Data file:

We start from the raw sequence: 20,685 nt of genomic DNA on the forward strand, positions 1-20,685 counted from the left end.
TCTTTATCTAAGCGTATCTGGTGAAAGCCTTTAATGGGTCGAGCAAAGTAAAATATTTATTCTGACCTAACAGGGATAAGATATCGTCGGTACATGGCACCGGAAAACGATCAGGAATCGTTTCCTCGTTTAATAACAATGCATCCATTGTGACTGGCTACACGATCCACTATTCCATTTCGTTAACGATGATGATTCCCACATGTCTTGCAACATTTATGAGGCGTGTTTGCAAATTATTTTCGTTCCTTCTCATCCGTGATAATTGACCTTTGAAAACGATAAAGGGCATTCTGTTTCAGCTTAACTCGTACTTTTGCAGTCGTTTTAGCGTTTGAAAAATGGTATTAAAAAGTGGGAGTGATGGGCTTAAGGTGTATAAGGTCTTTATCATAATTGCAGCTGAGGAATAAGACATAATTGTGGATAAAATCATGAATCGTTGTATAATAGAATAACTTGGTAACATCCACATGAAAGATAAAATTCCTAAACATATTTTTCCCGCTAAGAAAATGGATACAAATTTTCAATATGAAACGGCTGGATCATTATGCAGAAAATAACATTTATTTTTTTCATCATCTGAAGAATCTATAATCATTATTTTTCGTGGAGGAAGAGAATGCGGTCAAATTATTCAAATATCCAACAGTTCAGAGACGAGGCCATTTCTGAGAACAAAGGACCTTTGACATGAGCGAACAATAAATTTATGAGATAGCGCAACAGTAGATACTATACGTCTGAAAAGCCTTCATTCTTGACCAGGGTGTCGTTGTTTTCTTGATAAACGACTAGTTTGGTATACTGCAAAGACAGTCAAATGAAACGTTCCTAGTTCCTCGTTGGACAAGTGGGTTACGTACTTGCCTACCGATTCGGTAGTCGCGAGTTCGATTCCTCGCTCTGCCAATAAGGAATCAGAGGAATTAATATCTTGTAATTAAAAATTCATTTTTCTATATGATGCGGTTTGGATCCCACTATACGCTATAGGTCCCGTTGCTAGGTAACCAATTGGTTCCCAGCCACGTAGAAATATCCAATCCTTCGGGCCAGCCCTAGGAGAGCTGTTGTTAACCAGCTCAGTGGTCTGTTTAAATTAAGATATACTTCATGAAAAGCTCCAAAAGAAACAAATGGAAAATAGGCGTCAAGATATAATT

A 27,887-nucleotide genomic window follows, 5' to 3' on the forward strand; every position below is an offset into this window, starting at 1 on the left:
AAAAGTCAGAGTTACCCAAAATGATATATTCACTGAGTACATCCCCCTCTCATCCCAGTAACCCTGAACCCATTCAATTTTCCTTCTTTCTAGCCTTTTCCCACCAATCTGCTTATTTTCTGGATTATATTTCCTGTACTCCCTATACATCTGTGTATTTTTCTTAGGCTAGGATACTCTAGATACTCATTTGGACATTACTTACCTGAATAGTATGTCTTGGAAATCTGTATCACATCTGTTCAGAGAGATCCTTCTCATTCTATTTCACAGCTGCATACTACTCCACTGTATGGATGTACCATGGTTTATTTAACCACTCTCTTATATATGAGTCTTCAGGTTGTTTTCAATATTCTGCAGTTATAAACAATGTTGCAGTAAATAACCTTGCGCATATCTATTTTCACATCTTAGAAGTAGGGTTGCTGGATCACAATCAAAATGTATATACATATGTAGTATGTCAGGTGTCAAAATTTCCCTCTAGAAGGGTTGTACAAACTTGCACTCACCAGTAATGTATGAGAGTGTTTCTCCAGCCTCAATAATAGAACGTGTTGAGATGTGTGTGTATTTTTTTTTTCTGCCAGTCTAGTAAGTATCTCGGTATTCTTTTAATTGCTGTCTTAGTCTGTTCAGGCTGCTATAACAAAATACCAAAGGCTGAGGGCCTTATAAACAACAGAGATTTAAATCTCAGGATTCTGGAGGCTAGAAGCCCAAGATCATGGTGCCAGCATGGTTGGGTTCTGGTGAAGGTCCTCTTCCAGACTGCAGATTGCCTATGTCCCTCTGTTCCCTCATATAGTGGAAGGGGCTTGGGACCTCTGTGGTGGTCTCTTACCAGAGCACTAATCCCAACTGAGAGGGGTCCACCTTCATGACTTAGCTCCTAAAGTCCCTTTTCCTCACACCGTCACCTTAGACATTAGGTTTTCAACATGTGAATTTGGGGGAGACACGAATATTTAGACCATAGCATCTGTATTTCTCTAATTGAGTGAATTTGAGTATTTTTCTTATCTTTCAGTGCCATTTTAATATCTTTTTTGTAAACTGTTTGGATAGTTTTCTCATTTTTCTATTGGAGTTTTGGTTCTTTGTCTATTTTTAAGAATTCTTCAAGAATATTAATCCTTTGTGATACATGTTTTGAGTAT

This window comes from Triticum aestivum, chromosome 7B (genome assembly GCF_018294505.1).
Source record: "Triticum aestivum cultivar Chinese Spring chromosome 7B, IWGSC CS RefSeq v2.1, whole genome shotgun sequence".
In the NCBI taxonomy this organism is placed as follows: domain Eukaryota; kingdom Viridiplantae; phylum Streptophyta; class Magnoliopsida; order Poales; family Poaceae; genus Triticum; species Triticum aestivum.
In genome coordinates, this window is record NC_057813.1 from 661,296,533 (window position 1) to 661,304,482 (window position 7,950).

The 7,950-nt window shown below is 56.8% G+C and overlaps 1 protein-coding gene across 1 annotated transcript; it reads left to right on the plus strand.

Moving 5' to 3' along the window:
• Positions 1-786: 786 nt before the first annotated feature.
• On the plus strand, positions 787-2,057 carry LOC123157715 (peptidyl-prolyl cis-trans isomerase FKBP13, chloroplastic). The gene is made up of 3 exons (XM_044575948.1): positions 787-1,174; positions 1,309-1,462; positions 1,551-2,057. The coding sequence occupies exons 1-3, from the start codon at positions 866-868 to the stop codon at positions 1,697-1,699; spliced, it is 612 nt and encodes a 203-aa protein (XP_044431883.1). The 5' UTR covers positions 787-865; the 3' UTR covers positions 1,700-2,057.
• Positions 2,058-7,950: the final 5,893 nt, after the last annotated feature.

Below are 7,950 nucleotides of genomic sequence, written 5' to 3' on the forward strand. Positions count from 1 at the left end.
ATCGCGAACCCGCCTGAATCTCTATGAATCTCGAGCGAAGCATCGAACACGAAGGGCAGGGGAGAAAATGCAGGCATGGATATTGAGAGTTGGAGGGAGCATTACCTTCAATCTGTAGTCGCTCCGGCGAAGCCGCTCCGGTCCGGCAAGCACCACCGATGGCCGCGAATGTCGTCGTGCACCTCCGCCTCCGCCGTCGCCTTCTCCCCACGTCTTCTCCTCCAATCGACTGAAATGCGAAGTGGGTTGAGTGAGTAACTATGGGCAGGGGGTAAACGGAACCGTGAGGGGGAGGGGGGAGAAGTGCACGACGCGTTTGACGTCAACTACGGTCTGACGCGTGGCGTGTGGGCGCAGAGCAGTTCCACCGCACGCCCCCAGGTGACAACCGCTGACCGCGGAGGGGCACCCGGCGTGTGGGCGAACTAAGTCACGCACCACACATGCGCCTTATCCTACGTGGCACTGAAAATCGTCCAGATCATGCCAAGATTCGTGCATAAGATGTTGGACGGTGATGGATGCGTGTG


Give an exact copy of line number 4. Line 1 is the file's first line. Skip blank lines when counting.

AAAAGTCAGAGTTACCCAAAATGATATATTCACTGAGTACATCCCCCTCTCATCCCAGTAACCCTGAACCCATTCAATTTTCCTTCTTTCTAGCCTTTTCCCACCAATCTGCTTATTTTCTGGATTATATTTCCTGTACTCCCTATACATCTGTGTATTTTTCTTAGGCTAGGATACTCTAGATACTCATTTGGACATTACTTACCTGAATAGTATGTCTTGGAAATCTGTATCACATCTGTTCAGAGAGATCCTTCTCATTCTATTTCACAGCTGCATACTACTCCACTGTATGGATGTACCATGGTTTATTTAACCACTCTCTTATATATGAGTCTTCAGGTTGTTTTCAATATTCTGCAGTTATAAACAATGTTGCAGTAAATAACCTTGCGCATATCTATTTTCACATCTTAGAAGTAGGGTTGCTGGATCACAATCAAAATGTATATACATATGTAGTATGTCAGGTGTCAAAATTTCCCTCTAGAAGGGTTGTACAAACTTGCACTCACCAGTAATGTATGAGAGTGTTTCTCCAGCCTCAATAATAGAACGTGTTGAGATGTGTGTGTATTTTTTTTTTCTGCCAGTCTAGTAAGTATCTCGGTATTCTTTTAATTGCTGTCTTAGTCTGTTCAGGCTGCTATAACAAAATACCAAAGGCTGAGGGCCTTATAAACAACAGAGATTTAAATCTCAGGATTCTGGAGGCTAGAAGCCCAAGATCATGGTGCCAGCATGGTTGGGTTCTGGTGAAGGTCCTCTTCCAGACTGCAGATTGCCTATGTCCCTCTGTTCCCTCATATAGTGGAAGGGGCTTGGGACCTCTGTGGTGGTCTCTTACCAGAGCACTAATCCCAACTGAGAGGGGTCCACCTTCATGACTTAGCTCCTAAAGTCCCTTTTCCTCACACCGTCACCTTAGACATTAGGTTTTCAACATGTGAATTTGGGGGAGACACGAATATTTAGACCATAGCATCTGTATTTCTCTAATTGAGTGAATTTGAGTATTTTTCTTATCTTTCAGTGCCATTTTAATATCTTTTTTGTAAACTGTTTGGATAGTTTTCTCATTTTTCTATTGGAGTTTTGGTTCTTTGTCTATTTTTAAGAATTCTTCAAGAATATTAATCCTTTGTGATACATGTTTTGAGTAT